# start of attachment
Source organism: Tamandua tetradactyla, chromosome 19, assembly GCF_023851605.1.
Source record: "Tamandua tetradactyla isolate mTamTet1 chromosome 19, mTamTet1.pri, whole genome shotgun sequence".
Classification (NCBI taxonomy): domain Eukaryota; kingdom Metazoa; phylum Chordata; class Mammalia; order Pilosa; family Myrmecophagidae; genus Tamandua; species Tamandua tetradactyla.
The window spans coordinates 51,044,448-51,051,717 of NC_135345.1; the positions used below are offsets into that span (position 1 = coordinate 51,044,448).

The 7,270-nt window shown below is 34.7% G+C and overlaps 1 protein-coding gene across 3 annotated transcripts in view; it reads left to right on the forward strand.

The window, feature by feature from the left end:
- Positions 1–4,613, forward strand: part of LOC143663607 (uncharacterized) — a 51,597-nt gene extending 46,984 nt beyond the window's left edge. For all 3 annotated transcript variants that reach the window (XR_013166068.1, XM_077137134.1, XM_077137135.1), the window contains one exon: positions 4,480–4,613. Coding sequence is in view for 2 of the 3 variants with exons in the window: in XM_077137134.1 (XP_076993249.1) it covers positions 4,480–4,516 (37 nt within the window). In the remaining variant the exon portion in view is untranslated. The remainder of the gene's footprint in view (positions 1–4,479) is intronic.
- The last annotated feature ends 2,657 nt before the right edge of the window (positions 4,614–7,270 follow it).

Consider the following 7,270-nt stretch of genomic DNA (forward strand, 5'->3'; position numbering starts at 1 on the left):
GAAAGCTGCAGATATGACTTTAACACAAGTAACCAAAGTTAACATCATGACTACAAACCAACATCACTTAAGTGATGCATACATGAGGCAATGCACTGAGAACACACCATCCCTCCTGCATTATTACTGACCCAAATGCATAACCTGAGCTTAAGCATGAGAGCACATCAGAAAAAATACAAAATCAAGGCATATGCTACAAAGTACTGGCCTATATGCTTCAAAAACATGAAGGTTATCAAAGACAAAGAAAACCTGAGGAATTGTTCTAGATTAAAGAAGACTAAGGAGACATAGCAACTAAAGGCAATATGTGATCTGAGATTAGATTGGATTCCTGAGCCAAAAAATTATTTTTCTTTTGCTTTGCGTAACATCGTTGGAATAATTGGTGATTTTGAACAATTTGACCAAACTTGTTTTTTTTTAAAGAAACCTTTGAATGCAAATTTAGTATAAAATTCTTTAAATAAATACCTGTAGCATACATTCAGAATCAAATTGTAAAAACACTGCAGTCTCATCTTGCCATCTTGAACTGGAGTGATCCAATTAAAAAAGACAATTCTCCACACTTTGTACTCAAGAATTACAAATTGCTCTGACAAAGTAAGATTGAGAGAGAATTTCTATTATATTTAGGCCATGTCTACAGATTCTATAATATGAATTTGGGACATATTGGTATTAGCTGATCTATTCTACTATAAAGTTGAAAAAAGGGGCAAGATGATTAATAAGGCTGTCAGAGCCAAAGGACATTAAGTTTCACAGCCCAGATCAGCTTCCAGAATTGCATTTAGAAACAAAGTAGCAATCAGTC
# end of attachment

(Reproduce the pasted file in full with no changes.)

Source organism: Tamandua tetradactyla, chromosome 19, assembly GCF_023851605.1.
Source record: "Tamandua tetradactyla isolate mTamTet1 chromosome 19, mTamTet1.pri, whole genome shotgun sequence".
Classification (NCBI taxonomy): domain Eukaryota; kingdom Metazoa; phylum Chordata; class Mammalia; order Pilosa; family Myrmecophagidae; genus Tamandua; species Tamandua tetradactyla.
The window spans coordinates 51,044,448-51,051,717 of NC_135345.1; the positions used below are offsets into that span (position 1 = coordinate 51,044,448).

The 7,270-nt window shown below is 34.7% G+C and overlaps 1 protein-coding gene across 3 annotated transcripts in view; it reads left to right on the forward strand.

The window, feature by feature from the left end:
- Positions 1–4,613, forward strand: part of LOC143663607 (uncharacterized) — a 51,597-nt gene extending 46,984 nt beyond the window's left edge. For all 3 annotated transcript variants that reach the window (XR_013166068.1, XM_077137134.1, XM_077137135.1), the window contains one exon: positions 4,480–4,613. Coding sequence is in view for 2 of the 3 variants with exons in the window: in XM_077137134.1 (XP_076993249.1) it covers positions 4,480–4,516 (37 nt within the window). In the remaining variant the exon portion in view is untranslated. The remainder of the gene's footprint in view (positions 1–4,479) is intronic.
- The last annotated feature ends 2,657 nt before the right edge of the window (positions 4,614–7,270 follow it).

Consider the following 7,270-nt stretch of genomic DNA (forward strand, 5'->3'; position numbering starts at 1 on the left):
GAAAGCTGCAGATATGACTTTAACACAAGTAACCAAAGTTAACATCATGACTACAAACCAACATCACTTAAGTGATGCATACATGAGGCAATGCACTGAGAACACACCATCCCTCCTGCATTATTACTGACCCAAATGCATAACCTGAGCTTAAGCATGAGAGCACATCAGAAAAAATACAAAATCAAGGCATATGCTACAAAGTACTGGCCTATATGCTTCAAAAACATGAAGGTTATCAAAGACAAAGAAAACCTGAGGAATTGTTCTAGATTAAAGAAGACTAAGGAGACATAGCAACTAAAGGCAATATGTGATCTGAGATTAGATTGGATTCCTGAGCCAAAAAATTATTTTTCTTTTGCTTTGCGTAACATCGTTGGAATAATTGGTGATTTTGAACAATTTGACCAAACTTGTTTTTTTTTAAAGAAACCTTTGAATGCAAATTTAGTATAAAATTCTTTAAATAAATACCTGTAGCATACATTCAGAATCAAATTGTAAAAACACTGCAGTCTCATCTTGCCATCTTGAACTGGAGTGATCCAATTAAAAAAGACAATTCTCCACACTTTGTACTCAAGAATTACAAATTGCTCTGACAAAGTAAGATTGAGAGAGAATTTCTATTATATTTAGGCCATGTCTACAGATTCTATAATATGAATTTGGGACATATTGGTATTAGCTGATCTATTCTACTATAAAGTTGAAAAAAGGGGCAAGATGATTAATAAGGCTGTCAGAGCCAAAGGACATTAAGTTTCACAGCCCAGATCAGCTTCCAGAATTGCATTTAGAAACAAAGTAGCAATCAGTC